The factor of time gives scientists insight into cellular machines
Most things that happen in the cell are the work of molecular machines – complexes of proteins that carry out important cellular functions. Until now, scientists didnt have a clear idea of when proteins form these machines – are these complexes pre-fabricated or put together on the spot for each specific job? Researchers at the European Molecular Biology Laboratory (EMBL), working closely with scientists from the Technical University of Denmark (DTU), have now answered that question by drawing together many types of data in a fascinating new model. The work is published in this weeks edition of Science.
"Past studies of this type have usually left out a crucial element – time," says EMBL Group Leader Peer Bork. "But now a picture has emerged which is extremely dynamic."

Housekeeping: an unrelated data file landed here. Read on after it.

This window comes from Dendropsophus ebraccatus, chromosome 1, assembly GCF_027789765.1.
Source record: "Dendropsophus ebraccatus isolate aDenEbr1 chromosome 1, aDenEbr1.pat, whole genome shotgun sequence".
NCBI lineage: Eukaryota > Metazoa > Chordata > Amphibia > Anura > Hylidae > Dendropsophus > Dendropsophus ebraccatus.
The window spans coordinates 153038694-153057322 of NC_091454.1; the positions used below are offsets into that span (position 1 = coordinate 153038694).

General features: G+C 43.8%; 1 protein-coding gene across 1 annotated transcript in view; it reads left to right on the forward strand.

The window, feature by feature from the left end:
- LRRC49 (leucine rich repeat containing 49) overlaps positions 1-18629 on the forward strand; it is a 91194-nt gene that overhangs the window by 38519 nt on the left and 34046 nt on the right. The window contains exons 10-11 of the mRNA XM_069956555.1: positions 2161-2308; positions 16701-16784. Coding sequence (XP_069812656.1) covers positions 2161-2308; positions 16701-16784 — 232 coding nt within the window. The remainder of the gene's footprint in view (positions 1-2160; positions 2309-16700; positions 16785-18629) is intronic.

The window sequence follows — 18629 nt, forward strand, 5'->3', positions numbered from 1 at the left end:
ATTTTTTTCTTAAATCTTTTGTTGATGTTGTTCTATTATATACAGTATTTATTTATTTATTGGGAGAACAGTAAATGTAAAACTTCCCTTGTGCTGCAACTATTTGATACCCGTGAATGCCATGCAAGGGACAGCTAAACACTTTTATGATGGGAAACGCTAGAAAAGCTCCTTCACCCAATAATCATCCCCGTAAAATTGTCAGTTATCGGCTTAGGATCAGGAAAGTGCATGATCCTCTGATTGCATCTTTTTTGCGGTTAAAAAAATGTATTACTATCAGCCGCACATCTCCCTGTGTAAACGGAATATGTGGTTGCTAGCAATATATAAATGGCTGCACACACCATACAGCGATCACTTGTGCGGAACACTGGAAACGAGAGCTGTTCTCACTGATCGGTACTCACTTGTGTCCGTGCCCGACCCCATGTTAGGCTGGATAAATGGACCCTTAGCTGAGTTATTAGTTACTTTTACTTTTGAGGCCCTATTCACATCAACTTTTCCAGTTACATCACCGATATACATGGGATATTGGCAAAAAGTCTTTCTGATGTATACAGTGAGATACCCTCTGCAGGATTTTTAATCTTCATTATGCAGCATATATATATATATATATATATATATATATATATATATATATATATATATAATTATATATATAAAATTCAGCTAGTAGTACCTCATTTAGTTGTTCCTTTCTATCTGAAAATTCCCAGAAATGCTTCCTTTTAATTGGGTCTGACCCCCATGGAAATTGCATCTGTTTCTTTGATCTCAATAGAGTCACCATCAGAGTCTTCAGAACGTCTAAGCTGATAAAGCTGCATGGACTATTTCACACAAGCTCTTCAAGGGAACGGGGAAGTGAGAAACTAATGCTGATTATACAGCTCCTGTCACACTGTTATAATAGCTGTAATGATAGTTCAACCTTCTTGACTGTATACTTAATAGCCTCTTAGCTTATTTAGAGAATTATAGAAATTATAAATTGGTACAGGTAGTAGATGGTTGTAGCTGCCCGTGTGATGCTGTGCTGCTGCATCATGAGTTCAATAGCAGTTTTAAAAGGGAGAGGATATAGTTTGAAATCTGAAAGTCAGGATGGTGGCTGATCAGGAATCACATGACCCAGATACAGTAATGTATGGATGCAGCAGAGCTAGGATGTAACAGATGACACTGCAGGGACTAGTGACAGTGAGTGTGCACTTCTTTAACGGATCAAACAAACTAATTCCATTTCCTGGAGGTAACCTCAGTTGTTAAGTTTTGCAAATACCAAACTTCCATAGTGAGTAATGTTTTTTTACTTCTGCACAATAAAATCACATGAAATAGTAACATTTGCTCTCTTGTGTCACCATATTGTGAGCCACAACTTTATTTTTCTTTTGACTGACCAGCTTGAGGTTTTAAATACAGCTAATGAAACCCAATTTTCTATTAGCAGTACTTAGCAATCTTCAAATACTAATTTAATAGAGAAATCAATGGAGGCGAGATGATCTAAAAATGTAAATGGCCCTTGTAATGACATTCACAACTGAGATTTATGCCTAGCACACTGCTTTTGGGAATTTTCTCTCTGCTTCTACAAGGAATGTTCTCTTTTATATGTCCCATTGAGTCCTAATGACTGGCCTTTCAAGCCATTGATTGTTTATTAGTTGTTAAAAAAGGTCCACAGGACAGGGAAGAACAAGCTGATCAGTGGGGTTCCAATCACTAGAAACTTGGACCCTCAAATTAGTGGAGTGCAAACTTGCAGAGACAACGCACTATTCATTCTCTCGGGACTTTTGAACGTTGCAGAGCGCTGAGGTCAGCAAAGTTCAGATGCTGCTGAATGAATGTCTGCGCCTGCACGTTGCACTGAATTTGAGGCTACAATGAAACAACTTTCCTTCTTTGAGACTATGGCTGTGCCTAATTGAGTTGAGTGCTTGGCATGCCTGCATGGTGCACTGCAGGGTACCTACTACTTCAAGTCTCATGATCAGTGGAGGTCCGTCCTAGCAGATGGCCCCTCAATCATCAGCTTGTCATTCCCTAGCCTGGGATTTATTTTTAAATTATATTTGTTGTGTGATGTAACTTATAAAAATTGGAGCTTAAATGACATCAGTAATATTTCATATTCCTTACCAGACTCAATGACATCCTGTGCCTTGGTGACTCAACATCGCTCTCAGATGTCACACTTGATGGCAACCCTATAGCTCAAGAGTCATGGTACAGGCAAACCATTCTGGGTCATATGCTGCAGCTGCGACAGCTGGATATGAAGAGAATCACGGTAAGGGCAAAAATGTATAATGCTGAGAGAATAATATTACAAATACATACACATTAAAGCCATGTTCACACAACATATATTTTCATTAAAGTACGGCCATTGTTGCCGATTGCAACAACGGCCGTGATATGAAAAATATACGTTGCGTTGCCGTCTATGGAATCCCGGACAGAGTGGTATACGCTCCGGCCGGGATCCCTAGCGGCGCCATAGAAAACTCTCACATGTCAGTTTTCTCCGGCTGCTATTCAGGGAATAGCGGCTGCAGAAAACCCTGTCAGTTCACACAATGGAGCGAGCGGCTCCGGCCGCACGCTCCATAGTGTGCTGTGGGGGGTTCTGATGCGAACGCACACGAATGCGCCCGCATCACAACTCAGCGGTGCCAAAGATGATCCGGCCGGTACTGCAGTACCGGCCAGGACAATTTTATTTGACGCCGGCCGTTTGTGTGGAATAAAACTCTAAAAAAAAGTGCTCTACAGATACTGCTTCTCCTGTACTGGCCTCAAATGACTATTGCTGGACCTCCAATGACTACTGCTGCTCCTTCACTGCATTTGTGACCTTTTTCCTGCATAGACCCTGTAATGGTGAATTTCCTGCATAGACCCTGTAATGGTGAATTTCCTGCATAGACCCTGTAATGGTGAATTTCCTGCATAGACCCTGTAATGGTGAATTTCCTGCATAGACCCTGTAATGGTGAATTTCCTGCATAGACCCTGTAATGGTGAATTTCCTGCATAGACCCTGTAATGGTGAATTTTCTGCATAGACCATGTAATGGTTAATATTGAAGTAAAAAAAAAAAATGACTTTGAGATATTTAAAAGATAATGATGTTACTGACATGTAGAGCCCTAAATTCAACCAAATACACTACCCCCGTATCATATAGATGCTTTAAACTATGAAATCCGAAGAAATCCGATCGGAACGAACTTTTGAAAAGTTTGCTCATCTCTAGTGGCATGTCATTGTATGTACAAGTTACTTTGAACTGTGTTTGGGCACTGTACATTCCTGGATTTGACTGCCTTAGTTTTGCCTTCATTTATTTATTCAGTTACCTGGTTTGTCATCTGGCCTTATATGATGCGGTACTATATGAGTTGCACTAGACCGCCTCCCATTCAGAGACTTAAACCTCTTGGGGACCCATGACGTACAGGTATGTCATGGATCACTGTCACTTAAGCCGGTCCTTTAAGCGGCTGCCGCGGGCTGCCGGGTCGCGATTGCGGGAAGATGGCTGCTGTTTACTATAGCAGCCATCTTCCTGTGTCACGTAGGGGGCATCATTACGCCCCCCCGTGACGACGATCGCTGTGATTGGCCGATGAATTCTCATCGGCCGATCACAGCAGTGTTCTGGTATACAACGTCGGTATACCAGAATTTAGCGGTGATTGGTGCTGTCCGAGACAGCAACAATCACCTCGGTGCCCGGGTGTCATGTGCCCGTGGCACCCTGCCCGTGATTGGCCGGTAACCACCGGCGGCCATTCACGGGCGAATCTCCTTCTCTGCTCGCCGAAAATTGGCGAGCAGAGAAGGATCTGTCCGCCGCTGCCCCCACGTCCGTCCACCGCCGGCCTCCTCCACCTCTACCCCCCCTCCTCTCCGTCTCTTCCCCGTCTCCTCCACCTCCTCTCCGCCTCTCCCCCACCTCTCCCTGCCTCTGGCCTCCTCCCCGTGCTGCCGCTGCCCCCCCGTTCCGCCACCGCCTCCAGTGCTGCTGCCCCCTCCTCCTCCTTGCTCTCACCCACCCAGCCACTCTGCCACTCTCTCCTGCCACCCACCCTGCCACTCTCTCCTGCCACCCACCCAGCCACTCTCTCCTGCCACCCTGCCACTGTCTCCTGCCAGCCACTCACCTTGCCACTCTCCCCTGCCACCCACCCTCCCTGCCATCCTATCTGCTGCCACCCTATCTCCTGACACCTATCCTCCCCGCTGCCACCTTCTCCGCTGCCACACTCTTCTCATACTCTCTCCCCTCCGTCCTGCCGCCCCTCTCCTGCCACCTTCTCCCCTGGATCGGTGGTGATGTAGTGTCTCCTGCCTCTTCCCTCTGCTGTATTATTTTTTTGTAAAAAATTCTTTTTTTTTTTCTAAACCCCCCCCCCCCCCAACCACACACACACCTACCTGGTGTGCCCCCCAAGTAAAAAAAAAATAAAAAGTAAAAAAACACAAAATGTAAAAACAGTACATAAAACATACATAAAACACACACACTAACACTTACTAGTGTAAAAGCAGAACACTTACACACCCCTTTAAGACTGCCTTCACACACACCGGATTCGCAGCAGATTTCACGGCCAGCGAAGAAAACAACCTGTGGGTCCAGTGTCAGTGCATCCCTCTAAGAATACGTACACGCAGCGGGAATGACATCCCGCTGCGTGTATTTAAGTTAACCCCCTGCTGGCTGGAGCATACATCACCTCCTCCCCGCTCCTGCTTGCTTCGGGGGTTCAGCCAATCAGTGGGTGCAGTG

The researchers discovered that in yeast, key components needed to create a machine are produced ahead of time, and kept in stock. When a new machine is needed, a few crucial last pieces are synthesized and then the apparatus is assembled. Holding off on the last components enables the cell to prevent building machines at the wrong times. Thats a different scenario from what happens in bacteria, which usually start production of all the parts, from scratch, whenever they want to get something done.
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